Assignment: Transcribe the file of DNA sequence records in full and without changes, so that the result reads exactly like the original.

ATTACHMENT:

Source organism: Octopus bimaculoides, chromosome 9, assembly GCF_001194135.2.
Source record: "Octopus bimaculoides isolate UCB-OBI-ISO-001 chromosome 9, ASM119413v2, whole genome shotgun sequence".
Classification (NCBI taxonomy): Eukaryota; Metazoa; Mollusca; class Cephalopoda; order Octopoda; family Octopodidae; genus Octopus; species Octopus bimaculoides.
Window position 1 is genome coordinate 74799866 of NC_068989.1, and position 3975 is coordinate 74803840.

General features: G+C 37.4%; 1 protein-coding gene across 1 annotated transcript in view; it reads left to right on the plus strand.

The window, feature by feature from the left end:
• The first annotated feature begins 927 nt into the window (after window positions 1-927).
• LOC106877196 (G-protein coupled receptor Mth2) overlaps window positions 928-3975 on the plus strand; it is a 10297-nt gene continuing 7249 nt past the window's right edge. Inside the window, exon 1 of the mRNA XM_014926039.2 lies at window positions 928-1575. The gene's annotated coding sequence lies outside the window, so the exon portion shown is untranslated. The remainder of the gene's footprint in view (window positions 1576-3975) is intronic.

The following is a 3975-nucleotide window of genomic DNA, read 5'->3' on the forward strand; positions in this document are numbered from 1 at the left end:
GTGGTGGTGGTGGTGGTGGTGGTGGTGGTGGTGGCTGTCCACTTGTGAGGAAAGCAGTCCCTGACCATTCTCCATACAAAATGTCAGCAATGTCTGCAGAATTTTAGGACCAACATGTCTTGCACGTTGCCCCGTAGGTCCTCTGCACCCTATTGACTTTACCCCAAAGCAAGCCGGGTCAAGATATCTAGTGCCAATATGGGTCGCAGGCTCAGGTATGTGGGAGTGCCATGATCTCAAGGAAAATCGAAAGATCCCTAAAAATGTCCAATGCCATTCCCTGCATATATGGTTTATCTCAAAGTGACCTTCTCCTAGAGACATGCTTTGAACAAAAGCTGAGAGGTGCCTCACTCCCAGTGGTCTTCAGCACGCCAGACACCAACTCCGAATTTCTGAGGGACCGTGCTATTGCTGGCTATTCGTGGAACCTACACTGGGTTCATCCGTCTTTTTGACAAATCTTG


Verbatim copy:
Source organism: Octopus bimaculoides, chromosome 9, assembly GCF_001194135.2.
Source record: "Octopus bimaculoides isolate UCB-OBI-ISO-001 chromosome 9, ASM119413v2, whole genome shotgun sequence".
Classification (NCBI taxonomy): Eukaryota; Metazoa; Mollusca; class Cephalopoda; order Octopoda; family Octopodidae; genus Octopus; species Octopus bimaculoides.
Window position 1 is genome coordinate 74799866 of NC_068989.1, and position 3975 is coordinate 74803840.

General features: G+C 37.4%; 1 protein-coding gene across 1 annotated transcript in view; it reads left to right on the plus strand.

The window, feature by feature from the left end:
• The first annotated feature begins 927 nt into the window (after window positions 1-927).
• LOC106877196 (G-protein coupled receptor Mth2) overlaps window positions 928-3975 on the plus strand; it is a 10297-nt gene continuing 7249 nt past the window's right edge. Inside the window, exon 1 of the mRNA XM_014926039.2 lies at window positions 928-1575. The gene's annotated coding sequence lies outside the window, so the exon portion shown is untranslated. The remainder of the gene's footprint in view (window positions 1576-3975) is intronic.

The following is a 3975-nucleotide window of genomic DNA, read 5'->3' on the forward strand; positions in this document are numbered from 1 at the left end:
GTGGTGGTGGTGGTGGTGGTGGTGGTGGTGGTGGCTGTCCACTTGTGAGGAAAGCAGTCCCTGACCATTCTCCATACAAAATGTCAGCAATGTCTGCAGAATTTTAGGACCAACATGTCTTGCACGTTGCCCCGTAGGTCCTCTGCACCCTATTGACTTTACCCCAAAGCAAGCCGGGTCAAGATATCTAGTGCCAATATGGGTCGCAGGCTCAGGTATGTGGGAGTGCCATGATCTCAAGGAAAATCGAAAGATCCCTAAAAATGTCCAATGCCATTCCCTGCATATATGGTTTATCTCAAAGTGACCTTCTCCTAGAGACATGCTTTGAACAAAAGCTGAGAGGTGCCTCACTCCCAGTGGTCTTCAGCACGCCAGACACCAACTCCGAATTTCTGAGGGACCGTGCTATTGCTGGCTATTCGTGGAACCTACACTGGGTTCATCCGTCTTTTTGACAAATCTTG